Suburbs' Italian Renaissance South Introduces Studies of Culture along with Language Class
Cutrer, Corrie, Daily Herald (Arlington Heights, IL)
Byline: Corrie Cutrer Daily Herald Staff Writer
Pass the pesto, then have some gelato. While you're at it, sample a slice of tiramisu, too.
Welcome to the world of Italy -or rather, benvenuti in Italia.
If you're not sure how to pronounce this hearty salutation, just ask one of more than 100 students who are studying Italian language and culture at South Middle School in Arlington Heights Elementary District 25.
The class, just introduced this fall, has quickly become popular among students at South who are required to begin studying a specific foreign language in the seventh grade.
The school's sixth-graders rotate every seven weeks through all three of the languages that South offers - French, Spanish, and now Italian. Then in seventh grade, kids choose which language they want to focus on full time.
Forty-five seventh-graders chose to take Italian this fall, requiring the school to open two separate classes.
Why such a draw? For starters, the estimated 3 million residents of Italian descent who live in Chicago and its suburbs want younger generations to learn more about their heritage, said Anna Fiore, education director for the Consulate General of Italy in Chicago.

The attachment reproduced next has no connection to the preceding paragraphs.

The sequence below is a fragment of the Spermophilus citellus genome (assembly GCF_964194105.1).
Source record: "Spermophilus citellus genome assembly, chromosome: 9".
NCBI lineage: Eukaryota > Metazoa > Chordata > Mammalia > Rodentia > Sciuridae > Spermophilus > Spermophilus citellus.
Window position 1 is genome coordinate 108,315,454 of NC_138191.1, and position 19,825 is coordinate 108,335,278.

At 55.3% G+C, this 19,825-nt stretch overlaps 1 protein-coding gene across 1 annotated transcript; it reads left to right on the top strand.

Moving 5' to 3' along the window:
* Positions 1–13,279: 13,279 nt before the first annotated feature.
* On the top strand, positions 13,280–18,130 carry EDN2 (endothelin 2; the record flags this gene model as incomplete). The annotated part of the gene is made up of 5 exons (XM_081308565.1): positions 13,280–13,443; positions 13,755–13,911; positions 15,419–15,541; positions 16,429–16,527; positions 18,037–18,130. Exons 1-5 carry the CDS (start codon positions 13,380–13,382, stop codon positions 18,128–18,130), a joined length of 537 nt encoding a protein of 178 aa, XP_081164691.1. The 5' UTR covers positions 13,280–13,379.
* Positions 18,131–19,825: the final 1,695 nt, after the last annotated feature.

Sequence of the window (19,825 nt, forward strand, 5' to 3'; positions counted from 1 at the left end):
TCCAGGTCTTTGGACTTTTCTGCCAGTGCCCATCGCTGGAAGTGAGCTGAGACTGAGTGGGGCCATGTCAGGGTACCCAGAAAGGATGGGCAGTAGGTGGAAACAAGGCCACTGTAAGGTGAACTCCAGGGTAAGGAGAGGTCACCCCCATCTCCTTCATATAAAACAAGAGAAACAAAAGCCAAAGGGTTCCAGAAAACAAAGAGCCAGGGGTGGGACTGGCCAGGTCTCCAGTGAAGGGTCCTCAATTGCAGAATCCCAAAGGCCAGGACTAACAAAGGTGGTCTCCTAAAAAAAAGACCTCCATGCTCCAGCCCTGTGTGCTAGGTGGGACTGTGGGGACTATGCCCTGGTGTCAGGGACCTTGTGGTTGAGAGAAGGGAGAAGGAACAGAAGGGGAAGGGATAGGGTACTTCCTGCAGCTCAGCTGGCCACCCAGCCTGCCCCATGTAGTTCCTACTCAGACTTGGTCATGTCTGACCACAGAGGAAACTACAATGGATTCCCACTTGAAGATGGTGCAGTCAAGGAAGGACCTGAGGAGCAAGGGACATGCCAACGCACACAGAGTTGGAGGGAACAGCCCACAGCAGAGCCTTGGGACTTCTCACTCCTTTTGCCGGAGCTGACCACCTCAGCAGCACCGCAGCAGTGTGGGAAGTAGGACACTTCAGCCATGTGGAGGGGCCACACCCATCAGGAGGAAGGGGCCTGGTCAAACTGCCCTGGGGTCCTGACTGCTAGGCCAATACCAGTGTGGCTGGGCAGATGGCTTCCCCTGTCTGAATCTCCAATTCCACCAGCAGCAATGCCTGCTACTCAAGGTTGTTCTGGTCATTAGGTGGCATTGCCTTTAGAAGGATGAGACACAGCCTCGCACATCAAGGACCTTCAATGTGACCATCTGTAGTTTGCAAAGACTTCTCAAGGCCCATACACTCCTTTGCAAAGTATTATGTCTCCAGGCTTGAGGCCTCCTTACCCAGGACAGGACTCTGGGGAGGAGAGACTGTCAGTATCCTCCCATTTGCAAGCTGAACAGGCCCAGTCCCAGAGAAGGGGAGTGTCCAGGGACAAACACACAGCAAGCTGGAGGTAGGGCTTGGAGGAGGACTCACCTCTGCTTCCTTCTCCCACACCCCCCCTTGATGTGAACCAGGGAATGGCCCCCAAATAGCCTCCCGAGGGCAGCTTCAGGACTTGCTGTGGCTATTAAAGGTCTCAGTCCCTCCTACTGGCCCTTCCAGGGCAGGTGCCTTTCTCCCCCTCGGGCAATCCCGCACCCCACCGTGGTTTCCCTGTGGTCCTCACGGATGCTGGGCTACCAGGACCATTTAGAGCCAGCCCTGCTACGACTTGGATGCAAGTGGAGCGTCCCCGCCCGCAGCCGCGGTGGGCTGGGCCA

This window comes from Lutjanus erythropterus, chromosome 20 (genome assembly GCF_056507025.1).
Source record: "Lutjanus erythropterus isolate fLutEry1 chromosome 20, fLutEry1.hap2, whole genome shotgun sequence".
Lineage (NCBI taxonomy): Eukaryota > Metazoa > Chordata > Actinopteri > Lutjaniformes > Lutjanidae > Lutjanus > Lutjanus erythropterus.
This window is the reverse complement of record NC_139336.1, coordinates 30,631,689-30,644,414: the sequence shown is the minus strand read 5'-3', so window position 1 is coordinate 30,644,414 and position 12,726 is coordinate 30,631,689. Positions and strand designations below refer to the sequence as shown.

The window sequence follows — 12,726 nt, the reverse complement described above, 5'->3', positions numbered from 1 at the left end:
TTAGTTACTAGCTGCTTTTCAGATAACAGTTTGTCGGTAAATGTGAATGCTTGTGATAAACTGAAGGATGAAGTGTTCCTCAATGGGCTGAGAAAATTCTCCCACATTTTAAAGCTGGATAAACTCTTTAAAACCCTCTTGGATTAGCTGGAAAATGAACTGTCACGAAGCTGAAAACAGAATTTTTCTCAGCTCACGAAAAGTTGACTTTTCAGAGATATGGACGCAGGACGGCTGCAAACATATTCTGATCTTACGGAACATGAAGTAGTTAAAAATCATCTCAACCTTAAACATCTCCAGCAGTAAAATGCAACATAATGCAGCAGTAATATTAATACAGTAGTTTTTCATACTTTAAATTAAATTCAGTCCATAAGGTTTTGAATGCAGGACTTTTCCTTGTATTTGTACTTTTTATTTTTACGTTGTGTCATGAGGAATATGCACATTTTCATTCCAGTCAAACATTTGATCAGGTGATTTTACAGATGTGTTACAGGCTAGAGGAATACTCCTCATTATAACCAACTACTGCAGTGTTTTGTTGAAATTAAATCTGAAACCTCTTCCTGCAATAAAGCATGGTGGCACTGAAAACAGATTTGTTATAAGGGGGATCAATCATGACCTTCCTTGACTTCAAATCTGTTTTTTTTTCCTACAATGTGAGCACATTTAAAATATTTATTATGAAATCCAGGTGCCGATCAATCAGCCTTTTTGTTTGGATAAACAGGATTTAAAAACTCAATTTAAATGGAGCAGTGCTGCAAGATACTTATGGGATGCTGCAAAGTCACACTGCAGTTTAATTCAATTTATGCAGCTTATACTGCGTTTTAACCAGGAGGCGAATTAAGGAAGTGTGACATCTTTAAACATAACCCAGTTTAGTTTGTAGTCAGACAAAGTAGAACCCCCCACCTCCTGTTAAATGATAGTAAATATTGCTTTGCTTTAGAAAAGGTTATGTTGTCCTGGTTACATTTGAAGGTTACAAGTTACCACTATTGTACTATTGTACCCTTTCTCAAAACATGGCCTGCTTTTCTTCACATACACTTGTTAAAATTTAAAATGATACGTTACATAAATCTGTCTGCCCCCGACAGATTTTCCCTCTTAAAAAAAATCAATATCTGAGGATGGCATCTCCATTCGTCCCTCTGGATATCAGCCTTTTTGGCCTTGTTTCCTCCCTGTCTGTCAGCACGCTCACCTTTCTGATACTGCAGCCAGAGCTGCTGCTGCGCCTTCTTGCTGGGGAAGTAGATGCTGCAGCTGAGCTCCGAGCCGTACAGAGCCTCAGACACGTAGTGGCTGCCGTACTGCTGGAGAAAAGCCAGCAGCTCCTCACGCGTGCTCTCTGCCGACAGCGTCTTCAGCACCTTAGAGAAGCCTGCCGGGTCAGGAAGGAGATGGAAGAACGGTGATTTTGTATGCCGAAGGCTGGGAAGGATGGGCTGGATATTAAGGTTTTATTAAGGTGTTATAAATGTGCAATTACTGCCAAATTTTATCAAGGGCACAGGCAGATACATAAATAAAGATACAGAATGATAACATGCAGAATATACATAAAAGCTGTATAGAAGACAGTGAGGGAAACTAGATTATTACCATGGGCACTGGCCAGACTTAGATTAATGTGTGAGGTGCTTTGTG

This led a group of Italian Americans to create Italidea in 1995, a nonprofit organization committed to spreading Italian language and culture throughout Illinois.
The group got a jumpstart last spring when state Rep. Ralph Capparelli, a Democrat from Chicago, an Italian American himself, convinced the state legislature to set aside $300,000 for Italidea.
After receiving this money, Italidea then turned around and awarded funds to public schools to start Italian language programs.
South was one of dozens of schools that applied for a grant, and received $25,000 to purchase educational materials for new classes this fall.
Teacher Lisa Sasso, who also possesses Italian heritage, heads the new program at South. She seems like a perfect fit for the job.
In college, Sasso started studying French at Georgetown University before discovering her love for Italian while taking a few classes for her minor.
She later changed her major to Italian and studied for a semester in a Florentine villa that Georgetown operates before also spending time with relatives on the Adriatic Coast.
After college, Sasso returned to the Northwest suburbs to begin her stint as a French teacher at South eight years ago. Fortunately, she was fluent in both Italian and French, since at that point, teaching Italian wasn't an option.
Yet starting in 1995, when Italidea was formed, more schools across the state began to offer Italian courses to high school students. …